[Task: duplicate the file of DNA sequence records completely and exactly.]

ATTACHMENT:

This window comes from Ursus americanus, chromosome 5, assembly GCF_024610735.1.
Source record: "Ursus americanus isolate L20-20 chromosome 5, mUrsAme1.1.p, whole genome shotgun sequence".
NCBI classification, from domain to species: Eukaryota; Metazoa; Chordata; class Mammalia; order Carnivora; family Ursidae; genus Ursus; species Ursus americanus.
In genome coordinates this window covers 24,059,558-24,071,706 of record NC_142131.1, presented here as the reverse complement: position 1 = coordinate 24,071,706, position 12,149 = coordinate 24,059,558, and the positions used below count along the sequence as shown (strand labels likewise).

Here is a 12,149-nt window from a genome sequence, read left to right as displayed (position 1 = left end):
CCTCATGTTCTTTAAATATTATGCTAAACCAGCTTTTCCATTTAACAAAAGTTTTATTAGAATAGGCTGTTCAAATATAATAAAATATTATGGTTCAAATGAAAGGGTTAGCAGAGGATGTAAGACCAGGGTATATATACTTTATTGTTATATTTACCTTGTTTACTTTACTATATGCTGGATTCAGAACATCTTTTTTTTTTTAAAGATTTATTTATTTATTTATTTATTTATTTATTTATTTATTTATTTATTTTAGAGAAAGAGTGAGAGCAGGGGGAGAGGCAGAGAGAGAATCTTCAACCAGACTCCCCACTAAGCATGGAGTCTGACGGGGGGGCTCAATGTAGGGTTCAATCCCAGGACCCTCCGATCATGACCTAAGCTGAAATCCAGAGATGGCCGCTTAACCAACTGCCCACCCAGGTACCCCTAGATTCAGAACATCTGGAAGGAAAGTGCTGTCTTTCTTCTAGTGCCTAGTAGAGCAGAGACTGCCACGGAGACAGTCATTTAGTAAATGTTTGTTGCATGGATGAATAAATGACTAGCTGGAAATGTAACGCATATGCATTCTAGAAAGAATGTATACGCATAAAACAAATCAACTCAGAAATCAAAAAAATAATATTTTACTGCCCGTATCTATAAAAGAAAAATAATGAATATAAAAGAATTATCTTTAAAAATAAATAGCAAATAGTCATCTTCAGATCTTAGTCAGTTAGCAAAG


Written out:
This window comes from Ursus americanus, chromosome 5, assembly GCF_024610735.1.
Source record: "Ursus americanus isolate L20-20 chromosome 5, mUrsAme1.1.p, whole genome shotgun sequence".
NCBI classification, from domain to species: Eukaryota; Metazoa; Chordata; class Mammalia; order Carnivora; family Ursidae; genus Ursus; species Ursus americanus.
In genome coordinates this window covers 24,059,558-24,071,706 of record NC_142131.1, presented here as the reverse complement: position 1 = coordinate 24,071,706, position 12,149 = coordinate 24,059,558, and the positions used below count along the sequence as shown (strand labels likewise).

Here is a 12,149-nt window from a genome sequence, read left to right as displayed (position 1 = left end):
CCTCATGTTCTTTAAATATTATGCTAAACCAGCTTTTCCATTTAACAAAAGTTTTATTAGAATAGGCTGTTCAAATATAATAAAATATTATGGTTCAAATGAAAGGGTTAGCAGAGGATGTAAGACCAGGGTATATATACTTTATTGTTATATTTACCTTGTTTACTTTACTATATGCTGGATTCAGAACATCTTTTTTTTTTTAAAGATTTATTTATTTATTTATTTATTTATTTATTTATTTATTTATTTATTTTAGAGAAAGAGTGAGAGCAGGGGGAGAGGCAGAGAGAGAATCTTCAACCAGACTCCCCACTAAGCATGGAGTCTGACGGGGGGGCTCAATGTAGGGTTCAATCCCAGGACCCTCCGATCATGACCTAAGCTGAAATCCAGAGATGGCCGCTTAACCAACTGCCCACCCAGGTACCCCTAGATTCAGAACATCTGGAAGGAAAGTGCTGTCTTTCTTCTAGTGCCTAGTAGAGCAGAGACTGCCACGGAGACAGTCATTTAGTAAATGTTTGTTGCATGGATGAATAAATGACTAGCTGGAAATGTAACGCATATGCATTCTAGAAAGAATGTATACGCATAAAACAAATCAACTCAGAAATCAAAAAAATAATATTTTACTGCCCGTATCTATAAAAGAAAAATAATGAATATAAAAGAATTATCTTTAAAAATAAATAGCAAATAGTCATCTTCAGATCTTAGTCAGTTAGCAAAG